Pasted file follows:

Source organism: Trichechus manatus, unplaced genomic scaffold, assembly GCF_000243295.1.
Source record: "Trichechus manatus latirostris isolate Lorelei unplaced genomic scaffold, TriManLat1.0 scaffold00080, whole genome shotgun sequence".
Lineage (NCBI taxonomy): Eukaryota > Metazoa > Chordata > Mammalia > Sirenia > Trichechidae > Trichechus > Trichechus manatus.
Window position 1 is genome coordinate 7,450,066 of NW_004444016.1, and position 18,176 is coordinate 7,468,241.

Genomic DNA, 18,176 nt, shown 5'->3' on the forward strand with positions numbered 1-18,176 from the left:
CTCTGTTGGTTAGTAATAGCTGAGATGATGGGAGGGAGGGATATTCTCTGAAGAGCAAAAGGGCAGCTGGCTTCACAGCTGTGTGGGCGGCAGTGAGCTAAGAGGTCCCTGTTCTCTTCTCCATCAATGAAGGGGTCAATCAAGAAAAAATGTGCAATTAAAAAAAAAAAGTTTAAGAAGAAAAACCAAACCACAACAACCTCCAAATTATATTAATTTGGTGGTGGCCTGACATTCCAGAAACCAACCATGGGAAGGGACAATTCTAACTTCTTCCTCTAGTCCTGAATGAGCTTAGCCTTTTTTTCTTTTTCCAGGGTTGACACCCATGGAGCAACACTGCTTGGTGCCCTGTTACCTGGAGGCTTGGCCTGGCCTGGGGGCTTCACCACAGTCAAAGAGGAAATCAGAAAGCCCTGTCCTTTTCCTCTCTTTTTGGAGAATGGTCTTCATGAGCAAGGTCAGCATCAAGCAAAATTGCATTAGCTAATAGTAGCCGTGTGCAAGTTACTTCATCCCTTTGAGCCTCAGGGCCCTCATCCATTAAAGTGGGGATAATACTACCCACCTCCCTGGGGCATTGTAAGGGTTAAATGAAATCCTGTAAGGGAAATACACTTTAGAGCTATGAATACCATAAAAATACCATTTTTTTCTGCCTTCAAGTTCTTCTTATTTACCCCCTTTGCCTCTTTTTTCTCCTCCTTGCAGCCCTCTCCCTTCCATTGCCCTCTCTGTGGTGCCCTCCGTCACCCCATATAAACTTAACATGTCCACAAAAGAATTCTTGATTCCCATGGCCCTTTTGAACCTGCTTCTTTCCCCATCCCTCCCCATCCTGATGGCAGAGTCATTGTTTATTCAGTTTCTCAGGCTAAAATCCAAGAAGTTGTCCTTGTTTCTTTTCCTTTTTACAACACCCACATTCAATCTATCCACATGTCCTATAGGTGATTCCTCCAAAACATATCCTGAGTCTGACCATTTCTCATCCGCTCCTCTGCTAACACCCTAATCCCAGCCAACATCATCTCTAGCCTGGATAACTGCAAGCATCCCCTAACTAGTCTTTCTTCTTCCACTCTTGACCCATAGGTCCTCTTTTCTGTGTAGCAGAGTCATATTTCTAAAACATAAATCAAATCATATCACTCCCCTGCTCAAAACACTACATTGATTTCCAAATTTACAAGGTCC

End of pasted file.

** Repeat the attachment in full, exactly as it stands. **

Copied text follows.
Source organism: Trichechus manatus, unplaced genomic scaffold, assembly GCF_000243295.1.
Source record: "Trichechus manatus latirostris isolate Lorelei unplaced genomic scaffold, TriManLat1.0 scaffold00080, whole genome shotgun sequence".
Lineage (NCBI taxonomy): Eukaryota > Metazoa > Chordata > Mammalia > Sirenia > Trichechidae > Trichechus > Trichechus manatus.
Window position 1 is genome coordinate 7,450,066 of NW_004444016.1, and position 18,176 is coordinate 7,468,241.

Genomic DNA, 18,176 nt, shown 5'->3' on the forward strand with positions numbered 1-18,176 from the left:
CTCTGTTGGTTAGTAATAGCTGAGATGATGGGAGGGAGGGATATTCTCTGAAGAGCAAAAGGGCAGCTGGCTTCACAGCTGTGTGGGCGGCAGTGAGCTAAGAGGTCCCTGTTCTCTTCTCCATCAATGAAGGGGTCAATCAAGAAAAAATGTGCAATTAAAAAAAAAAAGTTTAAGAAGAAAAACCAAACCACAACAACCTCCAAATTATATTAATTTGGTGGTGGCCTGACATTCCAGAAACCAACCATGGGAAGGGACAATTCTAACTTCTTCCTCTAGTCCTGAATGAGCTTAGCCTTTTTTTCTTTTTCCAGGGTTGACACCCATGGAGCAACACTGCTTGGTGCCCTGTTACCTGGAGGCTTGGCCTGGCCTGGGGGCTTCACCACAGTCAAAGAGGAAATCAGAAAGCCCTGTCCTTTTCCTCTCTTTTTGGAGAATGGTCTTCATGAGCAAGGTCAGCATCAAGCAAAATTGCATTAGCTAATAGTAGCCGTGTGCAAGTTACTTCATCCCTTTGAGCCTCAGGGCCCTCATCCATTAAAGTGGGGATAATACTACCCACCTCCCTGGGGCATTGTAAGGGTTAAATGAAATCCTGTAAGGGAAATACACTTTAGAGCTATGAATACCATAAAAATACCATTTTTTTCTGCCTTCAAGTTCTTCTTATTTACCCCCTTTGCCTCTTTTTTCTCCTCCTTGCAGCCCTCTCCCTTCCATTGCCCTCTCTGTGGTGCCCTCCGTCACCCCATATAAACTTAACATGTCCACAAAAGAATTCTTGATTCCCATGGCCCTTTTGAACCTGCTTCTTTCCCCATCCCTCCCCATCCTGATGGCAGAGTCATTGTTTATTCAGTTTCTCAGGCTAAAATCCAAGAAGTTGTCCTTGTTTCTTTTCCTTTTTACAACACCCACATTCAATCTATCCACATGTCCTATAGGTGATTCCTCCAAAACATATCCTGAGTCTGACCATTTCTCATCCGCTCCTCTGCTAACACCCTAATCCCAGCCAACATCATCTCTAGCCTGGATAACTGCAAGCATCCCCTAACTAGTCTTTCTTCTTCCACTCTTGACCCATAGGTCCTCTTTTCTGTGTAGCAGAGTCATATTTCTAAAACATAAATCAAATCATATCACTCCCCTGCTCAAAACACTACATTGATTTCCAAATTTACAAGGTCC